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Tagged : tomatoes

The veggies and fruits you’ll pay more for because of the California drought

April 17th, 2014

Eating healthier will get a little more expensive this summer as the effects of the California drought become apparent at groceries and food markets across the US. The state grows a majority of many produce crops grown in the US, followed mainly by Southern Texas and Florida. A new study estimates which foods will see the biggest price hikes.

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Easy ways to save tomatoes and berries

July 11th, 2013

Saving fruits and vegetables can be a lot of pressure (cooking) or it can be easy. Here, in selected videos, we see just how easy it is to save tomatoes and berries from the garden.

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California’s water woes at crisis point in Sacramento Delta

August 13th, 2009

By Shermakaye Bass
Green Right Now

California is experiencing its third year of drought, statewide, and the Sacramento-San Joaquin Delta, which provides two-thirds of California’s fresh drinking water and yields a giant portion of the nation’s food supply, is dangerously close to running dry, water conservationists and water managers say.

Yesterday, federal officials vowed to act. During a visit to Sacramento, Deputy Secretary of the Interior David Hayes met with local interests – farmers, fisheries, families and municipalities in the region – and promised to free up more water for their use. He acknowledged that the drought has compounded a pre-existing condition – the overall degradation of the Sacramento-San Joaquin Delta.

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Study shows pesticide used on crops is killing frogs in the Sierras

August 13th, 2009

From Green Right Now Reports

Birds, bees and frogs. We’ve known for a long time that they’re affected by pesticides and chemical pollution.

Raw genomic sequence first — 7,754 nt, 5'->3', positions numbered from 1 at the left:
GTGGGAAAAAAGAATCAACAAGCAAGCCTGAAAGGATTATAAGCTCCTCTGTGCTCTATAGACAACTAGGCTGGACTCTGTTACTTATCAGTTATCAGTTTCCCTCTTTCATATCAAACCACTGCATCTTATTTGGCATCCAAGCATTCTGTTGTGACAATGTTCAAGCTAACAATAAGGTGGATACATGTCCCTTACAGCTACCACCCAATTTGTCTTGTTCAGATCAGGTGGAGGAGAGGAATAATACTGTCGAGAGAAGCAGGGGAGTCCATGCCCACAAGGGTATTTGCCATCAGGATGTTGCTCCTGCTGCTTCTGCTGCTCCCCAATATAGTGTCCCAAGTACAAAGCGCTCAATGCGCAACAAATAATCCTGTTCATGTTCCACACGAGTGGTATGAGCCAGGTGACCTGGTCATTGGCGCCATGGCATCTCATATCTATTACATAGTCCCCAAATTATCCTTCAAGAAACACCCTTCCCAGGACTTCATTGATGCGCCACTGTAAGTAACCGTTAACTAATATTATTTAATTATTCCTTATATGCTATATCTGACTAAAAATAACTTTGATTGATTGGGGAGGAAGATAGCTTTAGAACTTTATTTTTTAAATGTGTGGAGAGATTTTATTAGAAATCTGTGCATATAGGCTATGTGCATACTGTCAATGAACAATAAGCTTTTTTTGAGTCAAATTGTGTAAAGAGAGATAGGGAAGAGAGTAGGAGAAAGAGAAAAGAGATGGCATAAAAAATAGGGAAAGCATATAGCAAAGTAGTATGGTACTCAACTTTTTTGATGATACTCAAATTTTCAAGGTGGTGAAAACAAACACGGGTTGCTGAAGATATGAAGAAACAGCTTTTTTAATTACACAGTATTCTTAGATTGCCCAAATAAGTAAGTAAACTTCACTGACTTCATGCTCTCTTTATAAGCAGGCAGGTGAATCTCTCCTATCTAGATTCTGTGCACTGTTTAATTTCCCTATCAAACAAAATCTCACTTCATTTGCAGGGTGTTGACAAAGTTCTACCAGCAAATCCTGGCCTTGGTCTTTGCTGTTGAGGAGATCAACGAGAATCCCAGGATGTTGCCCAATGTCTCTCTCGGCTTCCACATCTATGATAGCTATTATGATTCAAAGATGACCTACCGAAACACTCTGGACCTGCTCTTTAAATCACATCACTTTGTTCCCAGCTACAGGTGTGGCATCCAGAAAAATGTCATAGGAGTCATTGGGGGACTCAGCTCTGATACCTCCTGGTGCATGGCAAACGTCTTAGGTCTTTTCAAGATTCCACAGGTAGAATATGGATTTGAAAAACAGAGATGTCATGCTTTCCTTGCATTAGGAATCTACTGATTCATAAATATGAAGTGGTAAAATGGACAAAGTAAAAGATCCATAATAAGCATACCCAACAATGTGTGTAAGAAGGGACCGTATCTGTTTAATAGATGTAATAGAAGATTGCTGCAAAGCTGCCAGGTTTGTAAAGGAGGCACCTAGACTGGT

In the last few years, many scientists have come to see frogs, whose populations are in steep decline, as one of the most vulnerable; humankind’s canary in the coal mine.

Now researchers at Southern Illinois University in Carbondale are illuminating why frogs are in such deep trouble. They’ve found that just a few grains of a pesticide ingredient commonly used in California agriculture can make mountain streams lethal to frogs.

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Tomatoes going south, up north — tomato blight worse than usual

July 23rd, 2009

By Christopher Peake
Green Right Now

“Just the thought of tomato blight sends fear into the heart of every farmer.” Those are the words of organic farmer Charlie Reid, who operates two small farms in southeastern New Hampshire. “We’ve been lucky this year … so far,” says Reid. “Lots of farmers have had to pull (dig up and destroy) their entire tomato crops. But with all this rain and so little sun my luck could change (for the worse) overnight.”

Blight is a highly contagious fungus that hits both tomatoes and potatoes. The Potato Famine in Ireland in the late 19th century was caused by blight. And now blight is killing both tomato and potato crops in New England and in some mid-Atlantic states. It’s not yet an epidemic, but cause for concern for both farmers and consumers, as well as home garden growers who unwittingly used infected seedlings.

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